/Exposing the NBAs Worst Defender at Every Position

Exposing the NBAs Worst Defender at Every Position

0 of 5

    Will Newton/Getty Images

    Even in today’s three-point-bombing, rim-rocking NBA, elite defense still gets played on a nightly basis.

    Just don’t expect to see that from the following five players, who have been objectively identified as the 2019-20 season’s worst defenders at their respective positions.

    Because defense can be so hard to evaluate—even if advanced metrics are still getting a grasp on it—we wanted to remove our own opinions and biases from the equation. We’re trusting that numbers never lie, or at least hoping that a combination of some of the best statistics available can fill in the spots on our No-Defense Starting Five.

    To keep this objective, we’re leaning on three specific metrics: Basketball Reference’s defensive box plus/minus (DBPM), ESPN’s defensive real plus/minus (DRPM) and Basketball Index’s defensive player impact plus-minus (D-PIPM). Specifically, we took each position’s 30 worst-ranked players in DRPM (minimum 500 minutes), ranked those players by the other metrics and averaged all three for a composite score.

    We’re calling this—drum roll, please—defensive score, and the lower the number, the worse the defender.

    Sounds simple enough, right? Great, let’s start exposing, then.

1 of 5

    Nick Wass/Associated Press

    Statistics: Minus-2.7 DBPM, Minus-4.66 DRPM, Minus-3.73 D-PIPM

    Defensive Score: 3.0

    Trae Young is the Association’s most fascinating cornerstone. The way real plus-minus sees it, he’s both this season’s best offensive player and worst defender—not just at this position, but overall. Neither category is particularly close, too.

    Offensively, he’s a perfect mixture of creativity, handles, vision and limitless range. But at the other end, he’s a nightmarish blend of no size (6’1″, 180 lbs), no length (6’3″ wingspan), limited explosiveness and wavering off-ball focus.

    “Defense is obviously an area I want to continue to get better at,” Young told USA Today‘s Scott Gleeson. “But that’s all about an effort thing. Getting in better conditioning, better shape.”

    That would help, as would sharpening his instincts to make the kind of rapid reads that have helped similar scoring guards like Stephen Curry and Isaiah Thomas survive basketball’s less glamorous end before. But an astronomic amount of work is needed.

    Atlanta’s overall defense is dreadful (28th in efficiency), but it’s at its worst with Young. The difference playing with him and without is a team-worst swing of 9.7 points per 100 possessions in the wrong direction. He also allows opponents to shoot better against him than they do on average at every level, including huge spikes inside of 10 (8.5 percentage points) and six (13.3) feet.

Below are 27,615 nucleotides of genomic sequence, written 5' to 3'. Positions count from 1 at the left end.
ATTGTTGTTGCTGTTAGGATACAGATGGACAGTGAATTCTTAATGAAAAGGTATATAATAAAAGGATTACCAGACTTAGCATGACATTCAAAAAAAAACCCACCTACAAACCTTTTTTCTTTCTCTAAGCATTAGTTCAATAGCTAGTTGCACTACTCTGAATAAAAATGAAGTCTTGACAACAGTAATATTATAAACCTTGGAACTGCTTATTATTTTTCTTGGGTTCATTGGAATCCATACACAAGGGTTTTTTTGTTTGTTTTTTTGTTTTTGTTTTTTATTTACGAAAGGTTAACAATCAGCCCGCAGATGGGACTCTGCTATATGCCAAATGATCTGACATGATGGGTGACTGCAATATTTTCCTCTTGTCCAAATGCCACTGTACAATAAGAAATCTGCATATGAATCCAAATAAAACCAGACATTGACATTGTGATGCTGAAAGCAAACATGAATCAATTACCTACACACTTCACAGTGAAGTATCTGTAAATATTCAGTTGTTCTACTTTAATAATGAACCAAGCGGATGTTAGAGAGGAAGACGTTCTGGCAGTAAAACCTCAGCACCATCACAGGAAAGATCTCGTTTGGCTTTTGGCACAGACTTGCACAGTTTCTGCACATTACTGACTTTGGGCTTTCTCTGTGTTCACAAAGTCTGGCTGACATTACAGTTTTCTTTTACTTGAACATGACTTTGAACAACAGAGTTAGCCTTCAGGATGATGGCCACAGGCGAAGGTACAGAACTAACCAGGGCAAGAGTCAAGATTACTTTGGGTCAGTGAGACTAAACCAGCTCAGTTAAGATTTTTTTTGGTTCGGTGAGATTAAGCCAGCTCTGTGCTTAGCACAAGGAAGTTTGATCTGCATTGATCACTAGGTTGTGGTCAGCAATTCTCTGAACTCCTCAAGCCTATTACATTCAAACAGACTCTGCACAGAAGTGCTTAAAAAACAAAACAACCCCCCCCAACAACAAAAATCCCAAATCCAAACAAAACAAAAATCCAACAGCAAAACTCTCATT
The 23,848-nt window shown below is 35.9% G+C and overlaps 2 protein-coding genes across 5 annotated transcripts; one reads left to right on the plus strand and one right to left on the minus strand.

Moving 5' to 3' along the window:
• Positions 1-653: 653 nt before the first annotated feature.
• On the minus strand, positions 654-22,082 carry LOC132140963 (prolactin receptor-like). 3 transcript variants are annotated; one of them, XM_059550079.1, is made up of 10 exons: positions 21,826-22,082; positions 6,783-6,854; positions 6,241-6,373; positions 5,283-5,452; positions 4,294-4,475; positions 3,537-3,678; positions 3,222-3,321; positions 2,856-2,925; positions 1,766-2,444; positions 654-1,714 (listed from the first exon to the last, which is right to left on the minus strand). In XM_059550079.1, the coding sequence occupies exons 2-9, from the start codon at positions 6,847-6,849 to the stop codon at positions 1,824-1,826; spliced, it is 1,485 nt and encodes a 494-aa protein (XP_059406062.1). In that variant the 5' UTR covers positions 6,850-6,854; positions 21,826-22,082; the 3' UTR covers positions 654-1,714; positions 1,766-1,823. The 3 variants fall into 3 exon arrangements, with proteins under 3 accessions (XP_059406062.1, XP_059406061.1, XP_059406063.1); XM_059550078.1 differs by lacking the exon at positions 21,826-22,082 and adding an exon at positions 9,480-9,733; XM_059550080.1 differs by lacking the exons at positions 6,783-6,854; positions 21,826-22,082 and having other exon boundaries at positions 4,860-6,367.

Dishonorable Mentions: Collin Sexton (3.3), Frank Jackson (3.7), D’Angelo Russell (3.7), Derrick Rose (7.7), Damian Lillard (8.7)

2 of 5

    Nick Wass/Associated Press

    Statistics: Minus-3.0 DBPM, Minus-3.69 DRPM, Minus-3.48 D-PIPM

    Defensive Score: 2.0

    The bad news for Bradley Beal: He’s normally a better defender than these numbers show, but they rank as the position’s worst all the same.

    The good news for Beal: At least he’ll recognize a few faces on our no-defense team, which might as well be rebranded as the Washington Wizards and Friends.

    It’s been all awful, all the time for the John Wall-less Wiz, who have a better defensive rating than only one team in NBA history. Considering Beal has been saddled with a usage percentage more than five points above his previous career high (33.5, was 28.4), he probably doesn’t have the legs to help stop the bleeding.

    But understanding why someone is struggling isn’t the same as excusing it.

    Washington’s defense is 10.9 points better per 100 possessions when he’s not in the game. Among the 251 players to defend at least 20 isolations, Beal has allowed the eighth-highest scoring rate (1.36 points per possession, 5th percentile). Players boost their two-point percentage by 8.2 points when he defends them.

    “It has been a rough season and a half for him on that end,” ESPN’s Zach Lowe wrote. “… The Wizards have been staggeringly worse with Beal on the floor. There is a ton of noise in those numbers, but they are so dramatic, you can’t totally ignore them.”

    Dishonorable Mentions: Eric Gordon (3.7), Anfernee Simons (3.7), JJ Redick (4.0), Buddy Hield (8.3), Nickeil Alexander-Walker (10.0)

3 of 5

    Charles Krupa/Associated Press

    Statistics: Minus-2.4 DBPM, Minus-2.06 DRPM, Minus-1.94 D-PIPM

    Defensive Score: 1.7

    Surprised to see Justin Jackson here? So is the field-goal differential metric, which notes that opponents shoot 0.4 percent worse against him than they do normally.